It is extremely important for us, especially our “religious” community members, to understand that within Islamic Jurisprudence there are a number of issues in which there are valid, accepted differences of opinion. Valid differences of opinion in secondary religious matters have always existed. They existed among the companions during the time of the Prophet ﷺ, they exist now, and they will exist until the end of times. There are differences of opinion among the various schools of jurisprudence and even within them. Pick up any book of Ḥanafī fiqh and you will find a number of examples where Abū Yūsuf and Muḥammad disagreed with their teacher Abū Ḥanīfah .
Issues in which there are valid differences of opinion are classified as mujtahad fīh, meaning a matter subject to interpretation. These are issues that are open to interpretation and allow for scholarly difference. A mujtahad fīh issue is any issue that does not have a definitive proof. Imam al-Ghazālī defines it as, “every legal ruling that doesn’t have a definitive proof.” Since they are open to interpretation there will obviously be differences of opinion. For example, according to the Shāfiʿī position, a person should raise their hands to their shoulders when starting prayer. According to the Ḥanafī position, a person should raise their hands to their ears. There are differences regarding how to hold one’s hands in prayer, the ruling of reciting Surah al-Fātiḥah, reciting behind the Imām, saying āmīn out loud, and the list goes on and on.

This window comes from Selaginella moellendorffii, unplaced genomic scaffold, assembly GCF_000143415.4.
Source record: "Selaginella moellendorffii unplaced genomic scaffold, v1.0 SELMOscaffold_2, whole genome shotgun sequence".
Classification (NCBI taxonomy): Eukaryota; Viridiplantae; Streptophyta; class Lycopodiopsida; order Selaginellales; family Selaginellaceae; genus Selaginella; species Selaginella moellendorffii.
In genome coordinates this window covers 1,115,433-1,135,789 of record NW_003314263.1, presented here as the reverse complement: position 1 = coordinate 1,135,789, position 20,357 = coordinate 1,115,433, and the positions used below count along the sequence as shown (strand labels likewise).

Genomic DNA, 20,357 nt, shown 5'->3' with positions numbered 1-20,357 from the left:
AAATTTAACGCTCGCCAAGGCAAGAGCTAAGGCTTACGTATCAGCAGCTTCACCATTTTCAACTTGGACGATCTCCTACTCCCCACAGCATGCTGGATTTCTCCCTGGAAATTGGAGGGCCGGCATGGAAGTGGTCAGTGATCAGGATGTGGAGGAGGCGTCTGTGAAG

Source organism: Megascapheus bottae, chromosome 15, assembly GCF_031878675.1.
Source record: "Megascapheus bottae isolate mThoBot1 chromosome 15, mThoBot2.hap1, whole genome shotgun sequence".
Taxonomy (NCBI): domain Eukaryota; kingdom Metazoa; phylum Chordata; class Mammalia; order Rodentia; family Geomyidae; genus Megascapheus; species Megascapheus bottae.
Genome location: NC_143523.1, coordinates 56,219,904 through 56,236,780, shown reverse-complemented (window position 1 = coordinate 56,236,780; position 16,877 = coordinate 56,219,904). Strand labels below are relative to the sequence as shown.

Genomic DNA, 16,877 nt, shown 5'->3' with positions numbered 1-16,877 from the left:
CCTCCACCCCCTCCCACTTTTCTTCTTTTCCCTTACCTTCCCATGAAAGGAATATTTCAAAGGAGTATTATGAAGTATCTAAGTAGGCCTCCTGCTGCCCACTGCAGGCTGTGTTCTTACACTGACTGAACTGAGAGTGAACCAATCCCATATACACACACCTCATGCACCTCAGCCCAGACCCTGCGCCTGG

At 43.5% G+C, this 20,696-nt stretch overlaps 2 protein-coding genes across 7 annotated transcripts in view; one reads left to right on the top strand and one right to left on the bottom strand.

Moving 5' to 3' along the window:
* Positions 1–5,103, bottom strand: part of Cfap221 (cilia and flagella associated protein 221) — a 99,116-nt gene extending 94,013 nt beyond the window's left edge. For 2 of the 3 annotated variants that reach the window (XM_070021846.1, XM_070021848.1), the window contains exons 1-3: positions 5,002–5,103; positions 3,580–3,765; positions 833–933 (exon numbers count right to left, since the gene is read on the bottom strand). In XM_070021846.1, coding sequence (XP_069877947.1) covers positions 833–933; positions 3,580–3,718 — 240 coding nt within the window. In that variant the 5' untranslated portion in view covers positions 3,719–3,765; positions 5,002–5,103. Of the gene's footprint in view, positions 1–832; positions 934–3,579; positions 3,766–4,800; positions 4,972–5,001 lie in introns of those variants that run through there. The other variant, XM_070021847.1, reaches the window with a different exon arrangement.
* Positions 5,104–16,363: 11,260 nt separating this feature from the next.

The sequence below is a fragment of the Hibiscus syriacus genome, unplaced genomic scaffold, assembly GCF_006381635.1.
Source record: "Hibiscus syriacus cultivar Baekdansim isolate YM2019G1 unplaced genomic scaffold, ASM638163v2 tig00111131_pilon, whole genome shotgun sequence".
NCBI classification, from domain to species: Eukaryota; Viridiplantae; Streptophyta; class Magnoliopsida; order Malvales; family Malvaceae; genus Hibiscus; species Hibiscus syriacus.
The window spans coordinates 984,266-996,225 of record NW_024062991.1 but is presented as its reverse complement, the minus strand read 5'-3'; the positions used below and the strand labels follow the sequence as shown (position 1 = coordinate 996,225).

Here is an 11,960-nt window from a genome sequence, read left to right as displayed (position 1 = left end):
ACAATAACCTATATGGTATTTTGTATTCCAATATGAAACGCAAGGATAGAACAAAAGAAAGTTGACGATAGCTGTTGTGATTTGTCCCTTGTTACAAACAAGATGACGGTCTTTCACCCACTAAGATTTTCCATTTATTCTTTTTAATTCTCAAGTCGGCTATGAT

Issues of Islamic Jurisprudence aren’t as black and white as people make them out to be. As a matter of fact, they are very complex and require the expertise of scholars to comb through the Quran and aḥadīth, search for relevant texts, then use the rules of the Arabic Language, principles of fiqh, and their understanding to extrapolate and derive rulings. In addition, they look at the conclusions of previous scholars and experts, and understand their arguments and reasoning for those particular conclusions. It’s possible that two scholars will have the same verse in front of them but because of their different principles and methodologies, will arrive at two opposite conclusions. Basically, fiqh is much more complex and nuanced than we think. Whoever tells you otherwise is being academically dishonest or is ignorant.